Ok, here goes ….

“Hi, we are here for fingerprints,” says Daniel.

The elevator is not working,” says the guy at the desk.

“My wife is in a wheelchair so she needs to use the elevator.”

The elevator is not working.”

“Why are you yelling at me?”

I keep telling you over and over that the elevator is not working.”

“I hear you, but what about the other one?”

It doesn’t go to that floor.”

“Ok, thank you.”

I at this point am getting ready to reach out to grab David whom I instinctively feel is about to leap over the counter and cause the screamer some serious bodily harm. Before that happens though, Daniel whisks me off and we leave the building.

We made our way back past the people in the line and Daniel parked me in the lobby. He and David followed the line up three flights of stairs and managed to get someone to attend to them without really pissing anyone from the line off by jumping to the front like that.

They ran back down the stairs and started whisking me off back to the dreaded screamer. I must admit I was terrified of them having to talk to him again. By the time we got there, the lady from upstairs was waiting for us. The screamer immediately started telling her that one of HER co-workers had come in earlier and was “fucking around” with the elevator and broke it. He was of the very strong opinion that if they didn’t want to come to work, and were not grateful for their jobs, then they should have stayed at home. He made it very clear that they had no right to come to work and then “fuck up” the elevator!

The lady went back upstairs with my documents and told Daniel, Alex and David to follow her. She explained someone would come down to attend to me. “Remember how much I love you,” I said to him before he went through the door to climb the three flights of stairs again. I did think there was a chance the screamer might have done something to me while I was there, parked like a lemon in my wheelchair!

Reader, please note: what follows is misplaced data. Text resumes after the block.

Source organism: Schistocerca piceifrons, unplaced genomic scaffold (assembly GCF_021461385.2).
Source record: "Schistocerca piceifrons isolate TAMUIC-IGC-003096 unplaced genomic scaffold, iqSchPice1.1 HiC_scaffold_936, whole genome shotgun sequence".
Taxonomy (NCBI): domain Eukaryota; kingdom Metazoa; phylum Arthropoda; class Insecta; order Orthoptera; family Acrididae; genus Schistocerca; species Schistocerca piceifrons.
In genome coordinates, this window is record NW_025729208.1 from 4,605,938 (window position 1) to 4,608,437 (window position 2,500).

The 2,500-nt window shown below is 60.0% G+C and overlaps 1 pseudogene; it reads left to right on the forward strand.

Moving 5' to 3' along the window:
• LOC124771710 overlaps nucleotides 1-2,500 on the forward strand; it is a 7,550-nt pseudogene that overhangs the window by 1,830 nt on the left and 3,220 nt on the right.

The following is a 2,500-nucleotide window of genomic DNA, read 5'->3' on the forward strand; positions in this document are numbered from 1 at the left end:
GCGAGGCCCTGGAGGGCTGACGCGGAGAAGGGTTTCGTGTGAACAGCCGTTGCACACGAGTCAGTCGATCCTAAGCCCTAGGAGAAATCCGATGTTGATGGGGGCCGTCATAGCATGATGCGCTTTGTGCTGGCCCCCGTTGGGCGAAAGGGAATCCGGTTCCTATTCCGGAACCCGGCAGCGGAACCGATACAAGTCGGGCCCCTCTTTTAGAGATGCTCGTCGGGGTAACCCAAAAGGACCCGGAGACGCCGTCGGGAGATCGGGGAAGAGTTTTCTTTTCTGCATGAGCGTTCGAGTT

A few minutes later, a man came through the doors and was being followed by a very elderly woman and another gent. I heard them talking amongst themselves and from what they were saying, I realized he was about to enter into the same conversation we had had with the screamer when we first arrived.

I made a quick decision to extend a random act of kindness and also thought that if one more person asked the screamer about the elevator, he might scream the building down. As soon as the man was within my hearing range, I got his attention and explained the situation to him and suggested he waited for the lady who would be coming down to attend to me in a few minutes. He thanked me and went to explain this to his really old mother and the other gentleman.

As if nothing of the sorts had happened before, the screamer suddenly transformed into the perfect Mr Nice Guy. He came around from behind the counter and pushed his own chair over to the really old lady and offered it to her. He then explained to me that he had put a second call through to the elevator company and that the repairman would hopefully arrive soon.

Another lady from upstairs came down and took my fingerprints and the rest of the family followed behind her very soon. Again, they had been whisked to the front of the line that had started outside the building that then continued through the lobby and up three flights of stairs.

All in all, the inconvenience and abuse had worked in our favor. We were in fact in and out of the building within an hour. Anyone who has been exposed to the lines you stand in when going through an immigration process here, will confirm that we did this in record time.

The lunacy of the whole experience had me a little overwhelmed so I did not pay attention to the kind of details I am usually quite good about noticing. Had I known the names of the two ladies that had assisted us, and the screamer, I actually would have sent them some Tupperware as a thank you!